Downward Facing Dog Yoga Muscle Anatomy

“Downward Facing Dog” also called as “Downward Dog Pose” and “Adho Mukha Shvanasana”. It is one of the most recognized Yoga poses and stereotyped in movies for Yoga and this shows the popularity of it. Many styles of Yoga use this pose to rest or connect with other Asana.

Why this pose? Well, this pose has wide range of benefits. From calming the mind to relieving tension and mood swings. From improving digestion to relieving headaches. It lets you to stretch a number of muscle groups in the leg and also to build strength in the shoulder.

The compound nature of Downward Dog Pose makes it difficult. For executing this pose, a large number of muscles need to contracted and lengthened. If any of those muscles are missed, the pose will be out of alignment.

In this article, you will learn about which muscles are lengthening and which are contracting during the Download Facing Dog Pose. So, let’s start with the anatomy behind Downward Dog.

Muscles Lengthening

Hamstrings:

Hamstrings are the flexors of the knee and extensors of the hip. But here you can see the hip flexed and knee extended. Hamstrings need to be lengthened so that they don’t restrict the hip flexion as a result of lack of flexibility. Usually, it is the Lateral Hamstring i.e. Rectus Femoris that is more limiting compared to Medial Hamstrings.

Gastrocnemius:

This calf muscle is powerful plantar flexor of the foot. Here, if the foot is plantar flexed, it will disturb the balance during Downward Dog Pose hence Gastrocnemius is lengthened.

Soleus:

Soleus is also a plantar flexor of foot. It is also being lengthened and requires flexibility.

Gluteus Maximus:

Gluteus Maximus, like the Hamstrings, is an extensor of the thigh. Thigh is being flexed in Downward Facing Dog so it is being stretched instead of contracting.

Latissimus Dorsi:

Lats not only involved in adduction of arm but also in scapular retraction. In Downward Dog, scapula protracts so Latissimus Dorsi lengthens.

Teres Major:

Teres Major does the retroversion of arm but here you can see the arm is in anteversion state so the Teres Major is being stretched thus requires flexibility.

Pectoralis Minor:


The major actions of this muscle are stabilization, internal rotation, depression and protraction of the scapula. It also elevates ribs for inspiration. Here, it is stretching.

Rhomboids:

Rhomboids retract the scapula that is exactly opposite of what is required for this Yoga stretch. Rhomboids will be lengthened as a result.

Posterior Deltoid:

Posterior Deltoid extends the arm at the shoulder but in Downward Facing Dog Pose the arms are flexed at shoulder joint and hence Posterior Deltoid is stretching.

Intercostals:

Intercostals normally assist to elevate rib cage and help in lung expansion. But in Downward Facing Dog Pose, the rib cage depresses favouring expiration so the Intercostals stretch for effective expiration.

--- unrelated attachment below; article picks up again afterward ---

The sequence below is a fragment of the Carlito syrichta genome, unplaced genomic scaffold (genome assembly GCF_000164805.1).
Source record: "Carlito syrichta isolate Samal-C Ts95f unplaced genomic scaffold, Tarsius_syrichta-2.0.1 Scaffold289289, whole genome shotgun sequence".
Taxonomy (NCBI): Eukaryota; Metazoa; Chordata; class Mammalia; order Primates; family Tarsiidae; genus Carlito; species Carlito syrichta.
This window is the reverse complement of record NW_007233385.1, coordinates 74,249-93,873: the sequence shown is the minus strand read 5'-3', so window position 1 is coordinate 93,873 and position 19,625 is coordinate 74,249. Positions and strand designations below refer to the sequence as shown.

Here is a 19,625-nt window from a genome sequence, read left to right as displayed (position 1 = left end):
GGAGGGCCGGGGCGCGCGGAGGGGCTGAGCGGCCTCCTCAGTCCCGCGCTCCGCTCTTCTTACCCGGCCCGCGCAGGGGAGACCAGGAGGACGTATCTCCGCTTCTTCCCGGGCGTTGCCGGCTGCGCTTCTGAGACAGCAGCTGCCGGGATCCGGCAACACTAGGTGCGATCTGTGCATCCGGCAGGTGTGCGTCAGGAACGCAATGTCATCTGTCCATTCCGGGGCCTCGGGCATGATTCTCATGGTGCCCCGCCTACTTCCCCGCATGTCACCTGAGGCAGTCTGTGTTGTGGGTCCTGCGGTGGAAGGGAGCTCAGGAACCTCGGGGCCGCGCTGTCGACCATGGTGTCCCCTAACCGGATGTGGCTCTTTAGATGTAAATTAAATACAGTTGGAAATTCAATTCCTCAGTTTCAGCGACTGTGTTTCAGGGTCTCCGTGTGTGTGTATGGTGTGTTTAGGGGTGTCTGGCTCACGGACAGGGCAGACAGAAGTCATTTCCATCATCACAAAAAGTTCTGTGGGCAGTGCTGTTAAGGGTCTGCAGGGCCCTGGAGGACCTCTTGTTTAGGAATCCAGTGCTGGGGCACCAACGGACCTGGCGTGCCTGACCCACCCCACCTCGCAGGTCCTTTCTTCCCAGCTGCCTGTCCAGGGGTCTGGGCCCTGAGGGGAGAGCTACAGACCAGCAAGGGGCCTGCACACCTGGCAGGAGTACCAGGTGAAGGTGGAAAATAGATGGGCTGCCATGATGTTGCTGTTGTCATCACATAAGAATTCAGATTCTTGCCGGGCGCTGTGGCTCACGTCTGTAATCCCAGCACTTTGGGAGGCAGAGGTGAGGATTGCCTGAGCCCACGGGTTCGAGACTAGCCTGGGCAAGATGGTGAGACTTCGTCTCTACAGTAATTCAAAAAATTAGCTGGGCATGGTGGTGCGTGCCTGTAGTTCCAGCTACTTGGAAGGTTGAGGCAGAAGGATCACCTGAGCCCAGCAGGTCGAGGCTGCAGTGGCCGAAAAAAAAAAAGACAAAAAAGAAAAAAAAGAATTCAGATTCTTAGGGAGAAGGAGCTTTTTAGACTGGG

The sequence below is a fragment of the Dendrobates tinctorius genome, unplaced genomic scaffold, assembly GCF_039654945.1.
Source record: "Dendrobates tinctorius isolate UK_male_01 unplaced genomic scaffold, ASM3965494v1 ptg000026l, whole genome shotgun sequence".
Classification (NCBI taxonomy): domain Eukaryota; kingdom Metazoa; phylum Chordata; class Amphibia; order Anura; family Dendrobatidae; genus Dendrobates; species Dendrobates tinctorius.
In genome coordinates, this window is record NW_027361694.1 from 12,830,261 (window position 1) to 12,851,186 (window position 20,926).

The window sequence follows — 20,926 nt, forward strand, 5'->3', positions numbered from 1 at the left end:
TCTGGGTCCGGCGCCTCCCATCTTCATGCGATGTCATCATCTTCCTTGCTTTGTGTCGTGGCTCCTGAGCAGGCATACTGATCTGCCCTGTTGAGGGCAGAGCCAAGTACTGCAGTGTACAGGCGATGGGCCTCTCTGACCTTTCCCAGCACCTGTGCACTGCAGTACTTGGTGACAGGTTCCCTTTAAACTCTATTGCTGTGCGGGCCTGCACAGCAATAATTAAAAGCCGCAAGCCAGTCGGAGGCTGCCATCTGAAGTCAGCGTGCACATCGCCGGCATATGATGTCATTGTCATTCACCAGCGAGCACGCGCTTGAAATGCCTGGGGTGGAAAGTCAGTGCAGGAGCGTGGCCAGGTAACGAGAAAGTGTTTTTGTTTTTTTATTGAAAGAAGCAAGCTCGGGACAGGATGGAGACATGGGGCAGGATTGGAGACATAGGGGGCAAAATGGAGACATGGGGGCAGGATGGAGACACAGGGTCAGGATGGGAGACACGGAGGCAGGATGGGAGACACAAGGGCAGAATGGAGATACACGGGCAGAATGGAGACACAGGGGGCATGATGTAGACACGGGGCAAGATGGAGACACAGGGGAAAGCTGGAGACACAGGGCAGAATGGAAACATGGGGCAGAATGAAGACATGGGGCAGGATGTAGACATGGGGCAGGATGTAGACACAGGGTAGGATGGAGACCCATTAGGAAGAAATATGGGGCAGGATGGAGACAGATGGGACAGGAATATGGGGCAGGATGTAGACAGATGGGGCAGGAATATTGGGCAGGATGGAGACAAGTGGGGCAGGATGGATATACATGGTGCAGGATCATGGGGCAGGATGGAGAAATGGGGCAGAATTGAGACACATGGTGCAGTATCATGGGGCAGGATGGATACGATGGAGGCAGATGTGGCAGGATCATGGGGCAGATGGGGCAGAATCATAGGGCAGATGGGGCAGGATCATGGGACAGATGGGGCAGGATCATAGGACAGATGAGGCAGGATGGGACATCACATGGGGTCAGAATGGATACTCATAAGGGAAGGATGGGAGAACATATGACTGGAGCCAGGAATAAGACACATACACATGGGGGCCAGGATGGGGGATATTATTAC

Diaphragm:

Downward Facing Dog Yoga

The contraction of Diaphragm increases the area of chest cavity favouring inspiration while in expiration, Diaphragm is stretched as in here.

Muscles Contracting

Quadriceps:

Downward Facing Dog Yoga

Quadriceps work antagonistically to the Hamstrings. Here, their contraction will flex the leg at the hip joint and also extend the knee. This way, you will reach the position as shown in the picture. Their strength will definitely help.

All four Adductors and Pectineus:

Downward Facing Dog Yoga

There adductors will not only adduct the leg but also act as flexors of the thigh upon their contraction in Downward Dog.

Tensor Fascia Lata:

Downward Facing Dog Yoga

Tensor Fascia Lata acts as a hip flexor and internal rotator so you can understand, it is contracting here.

Psoas and Iliacus:

Downward Facing Dog Yoga

These muscles work together to flex your hip and hold the anterior pelvic tilt. Hence, contracting here.

Dorsiflexors:

Downward Facing Dog Yoga

Dorsiflexors such as Tibialis Anterior assist in dorsiflexion of the foot. By dorsiflexion in a pose like Downward Facing Dog, they provide the balance required.

Triceps all 3 heads:

Triceps of both side make sure your arms are extended at the elbows so that they can act as supports for the upper body in Downward Facing Dog.

Infraspinatus Downward Facing Dog:

Downward Facing Dog Yoga

Infraspinatus is a rotator cuff muscle. Means it provides the stability to shoulder joint and also involved in external rotation of the arm.

Teres Minor :

Teres Minor is also a rotator cuff muscle works with Infraspinatus in stabilizing the glenohumeral joint as well as external rotation of the arm. Its strength is as important as the strength of Infraspinatus.

Flexors of forearm and fingers:

The wrist and finger flexors lying in the anterior forearm flex the fingers so that hands get anchored to the ground and wrist flexion will also be favourable for Downward Facing Dog and reduces fatigue that will result with direct apply of force.

Quadratus Lumborum:

Quadratus Lumborum will contract to flex the lumbar spine so the rounded posture will be reached as you can see in the model.

Spinal Extensors:

Spinal Extensors will extend the thoracic spine. It will be crucial for the correct execution of the Downward Facing Dog Pose.

Easyflexibility Downward Facing Dog Pose Program

The difficulty of this pose lies in its compound nature. To do this pose correctly a large number of muscles need to lengthen Fortunately Zaichik Stretching Techniques (ZST) specialize in focusing in on problematic muscles.

Each one is taken apart and lengthened. Because the resistance is minimized, this is done very quickly. Most people see a huge difference, in just one training session.

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